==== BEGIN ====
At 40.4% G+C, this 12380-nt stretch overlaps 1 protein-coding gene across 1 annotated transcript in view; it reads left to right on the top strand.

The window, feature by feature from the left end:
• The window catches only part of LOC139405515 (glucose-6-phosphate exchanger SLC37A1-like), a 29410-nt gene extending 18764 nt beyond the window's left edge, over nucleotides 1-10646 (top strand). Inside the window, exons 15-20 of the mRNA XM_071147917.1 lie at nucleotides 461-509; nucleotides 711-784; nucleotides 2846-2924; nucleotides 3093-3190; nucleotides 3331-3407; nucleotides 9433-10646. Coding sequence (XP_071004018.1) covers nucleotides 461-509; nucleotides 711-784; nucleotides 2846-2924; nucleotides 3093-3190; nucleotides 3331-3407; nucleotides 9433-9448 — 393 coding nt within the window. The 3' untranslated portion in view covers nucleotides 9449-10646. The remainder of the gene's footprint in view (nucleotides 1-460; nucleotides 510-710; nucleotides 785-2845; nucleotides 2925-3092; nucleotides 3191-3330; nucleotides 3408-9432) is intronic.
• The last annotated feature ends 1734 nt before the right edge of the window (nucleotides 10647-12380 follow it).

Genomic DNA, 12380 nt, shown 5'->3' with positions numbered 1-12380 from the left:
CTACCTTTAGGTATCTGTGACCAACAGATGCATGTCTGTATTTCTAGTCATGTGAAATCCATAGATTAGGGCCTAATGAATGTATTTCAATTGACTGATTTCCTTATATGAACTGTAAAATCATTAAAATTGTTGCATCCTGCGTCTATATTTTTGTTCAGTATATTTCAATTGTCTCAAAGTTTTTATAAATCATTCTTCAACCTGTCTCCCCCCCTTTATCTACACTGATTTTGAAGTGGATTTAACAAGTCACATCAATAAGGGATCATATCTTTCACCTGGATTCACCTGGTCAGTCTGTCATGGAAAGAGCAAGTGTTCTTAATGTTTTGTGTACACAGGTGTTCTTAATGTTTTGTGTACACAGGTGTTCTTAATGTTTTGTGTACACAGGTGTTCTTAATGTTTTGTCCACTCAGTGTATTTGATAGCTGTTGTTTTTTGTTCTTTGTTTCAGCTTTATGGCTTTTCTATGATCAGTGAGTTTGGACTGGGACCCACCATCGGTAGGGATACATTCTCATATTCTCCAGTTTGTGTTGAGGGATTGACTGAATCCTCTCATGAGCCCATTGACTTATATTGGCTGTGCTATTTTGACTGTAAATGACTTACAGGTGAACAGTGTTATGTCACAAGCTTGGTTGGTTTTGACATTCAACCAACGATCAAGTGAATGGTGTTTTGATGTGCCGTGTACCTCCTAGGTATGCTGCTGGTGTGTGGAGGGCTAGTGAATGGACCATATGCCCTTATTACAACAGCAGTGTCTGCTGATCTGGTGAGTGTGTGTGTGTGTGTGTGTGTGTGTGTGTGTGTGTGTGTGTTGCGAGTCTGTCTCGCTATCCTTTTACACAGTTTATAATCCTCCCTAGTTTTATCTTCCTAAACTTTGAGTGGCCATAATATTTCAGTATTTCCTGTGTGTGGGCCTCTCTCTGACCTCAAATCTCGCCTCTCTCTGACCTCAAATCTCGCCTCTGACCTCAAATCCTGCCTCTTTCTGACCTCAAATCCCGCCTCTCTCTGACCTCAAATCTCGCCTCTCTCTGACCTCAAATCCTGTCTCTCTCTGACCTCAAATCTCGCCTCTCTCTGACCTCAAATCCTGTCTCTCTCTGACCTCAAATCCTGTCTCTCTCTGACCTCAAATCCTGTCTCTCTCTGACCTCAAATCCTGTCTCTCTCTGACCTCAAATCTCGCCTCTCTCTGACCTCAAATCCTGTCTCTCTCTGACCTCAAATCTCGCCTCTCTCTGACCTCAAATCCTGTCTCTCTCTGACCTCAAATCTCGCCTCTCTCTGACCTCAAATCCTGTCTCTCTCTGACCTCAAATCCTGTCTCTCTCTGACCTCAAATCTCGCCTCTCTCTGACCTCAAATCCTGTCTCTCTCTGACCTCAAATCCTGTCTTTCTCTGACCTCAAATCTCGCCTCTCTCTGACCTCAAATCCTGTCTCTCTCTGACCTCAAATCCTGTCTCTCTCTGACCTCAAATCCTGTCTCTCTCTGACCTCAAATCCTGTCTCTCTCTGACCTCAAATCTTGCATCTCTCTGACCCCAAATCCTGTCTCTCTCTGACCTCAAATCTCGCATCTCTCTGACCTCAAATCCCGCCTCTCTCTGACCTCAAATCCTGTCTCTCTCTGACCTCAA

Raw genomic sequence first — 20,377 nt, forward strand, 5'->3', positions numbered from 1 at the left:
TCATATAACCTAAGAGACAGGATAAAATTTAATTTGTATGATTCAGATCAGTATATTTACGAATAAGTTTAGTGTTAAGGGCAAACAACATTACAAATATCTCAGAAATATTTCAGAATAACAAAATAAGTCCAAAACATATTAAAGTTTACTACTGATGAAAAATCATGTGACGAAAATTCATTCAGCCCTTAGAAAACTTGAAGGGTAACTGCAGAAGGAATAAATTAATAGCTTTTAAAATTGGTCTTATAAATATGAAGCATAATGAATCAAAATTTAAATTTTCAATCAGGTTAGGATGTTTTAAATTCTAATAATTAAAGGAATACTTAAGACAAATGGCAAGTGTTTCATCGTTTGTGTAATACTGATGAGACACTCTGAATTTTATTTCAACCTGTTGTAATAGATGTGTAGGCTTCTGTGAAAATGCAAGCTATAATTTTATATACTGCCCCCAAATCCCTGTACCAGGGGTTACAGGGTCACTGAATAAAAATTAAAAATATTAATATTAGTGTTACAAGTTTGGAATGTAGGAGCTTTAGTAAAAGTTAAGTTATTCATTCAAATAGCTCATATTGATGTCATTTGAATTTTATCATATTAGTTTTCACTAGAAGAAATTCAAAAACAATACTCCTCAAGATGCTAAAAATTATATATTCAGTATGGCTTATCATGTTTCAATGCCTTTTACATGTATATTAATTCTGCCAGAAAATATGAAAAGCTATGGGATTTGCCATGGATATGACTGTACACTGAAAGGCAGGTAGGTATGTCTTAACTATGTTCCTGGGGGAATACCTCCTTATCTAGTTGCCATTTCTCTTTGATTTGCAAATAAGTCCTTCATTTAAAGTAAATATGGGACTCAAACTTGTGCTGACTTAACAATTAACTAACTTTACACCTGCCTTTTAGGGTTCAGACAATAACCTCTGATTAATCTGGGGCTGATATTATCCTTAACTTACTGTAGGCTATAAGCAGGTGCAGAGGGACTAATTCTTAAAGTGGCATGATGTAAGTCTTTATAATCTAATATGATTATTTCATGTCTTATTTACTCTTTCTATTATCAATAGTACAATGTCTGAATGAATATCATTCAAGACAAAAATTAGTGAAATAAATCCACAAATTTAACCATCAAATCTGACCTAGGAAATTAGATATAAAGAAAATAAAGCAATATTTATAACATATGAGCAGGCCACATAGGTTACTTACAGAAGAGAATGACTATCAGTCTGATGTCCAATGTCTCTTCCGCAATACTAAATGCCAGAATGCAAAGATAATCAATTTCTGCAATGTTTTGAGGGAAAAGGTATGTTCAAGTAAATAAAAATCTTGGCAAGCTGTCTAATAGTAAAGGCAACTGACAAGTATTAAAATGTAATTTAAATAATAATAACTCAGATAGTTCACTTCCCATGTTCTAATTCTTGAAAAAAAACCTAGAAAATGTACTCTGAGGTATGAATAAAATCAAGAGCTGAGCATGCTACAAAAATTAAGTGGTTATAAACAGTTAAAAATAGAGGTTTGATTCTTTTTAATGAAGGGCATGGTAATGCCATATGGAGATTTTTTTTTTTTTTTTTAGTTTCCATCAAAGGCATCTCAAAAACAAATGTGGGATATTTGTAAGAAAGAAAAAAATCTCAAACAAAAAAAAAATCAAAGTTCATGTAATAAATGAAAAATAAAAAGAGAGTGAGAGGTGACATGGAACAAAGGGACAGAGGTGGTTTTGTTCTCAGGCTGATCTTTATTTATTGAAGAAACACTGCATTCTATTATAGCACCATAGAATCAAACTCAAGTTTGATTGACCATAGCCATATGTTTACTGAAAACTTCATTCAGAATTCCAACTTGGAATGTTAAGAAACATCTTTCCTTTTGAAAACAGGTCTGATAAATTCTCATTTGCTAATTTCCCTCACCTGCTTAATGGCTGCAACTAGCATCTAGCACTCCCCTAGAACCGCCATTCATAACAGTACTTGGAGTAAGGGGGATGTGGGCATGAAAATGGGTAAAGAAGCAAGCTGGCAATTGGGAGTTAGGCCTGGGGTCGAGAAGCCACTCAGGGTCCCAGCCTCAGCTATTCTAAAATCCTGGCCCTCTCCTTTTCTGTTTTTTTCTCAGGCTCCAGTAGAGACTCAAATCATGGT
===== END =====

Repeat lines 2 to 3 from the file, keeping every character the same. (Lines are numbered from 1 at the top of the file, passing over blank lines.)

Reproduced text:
The window, feature by feature from the left end:
• The window catches only part of LOC139405515 (glucose-6-phosphate exchanger SLC37A1-like), a 29410-nt gene extending 18764 nt beyond the window's left edge, over nucleotides 1-10646 (top strand). Inside the window, exons 15-20 of the mRNA XM_071147917.1 lie at nucleotides 461-509; nucleotides 711-784; nucleotides 2846-2924; nucleotides 3093-3190; nucleotides 3331-3407; nucleotides 9433-10646. Coding sequence (XP_071004018.1) covers nucleotides 461-509; nucleotides 711-784; nucleotides 2846-2924; nucleotides 3093-3190; nucleotides 3331-3407; nucleotides 9433-9448 — 393 coding nt within the window. The 3' untranslated portion in view covers nucleotides 9449-10646. The remainder of the gene's footprint in view (nucleotides 1-460; nucleotides 510-710; nucleotides 785-2845; nucleotides 2925-3092; nucleotides 3191-3330; nucleotides 3408-9432) is intronic.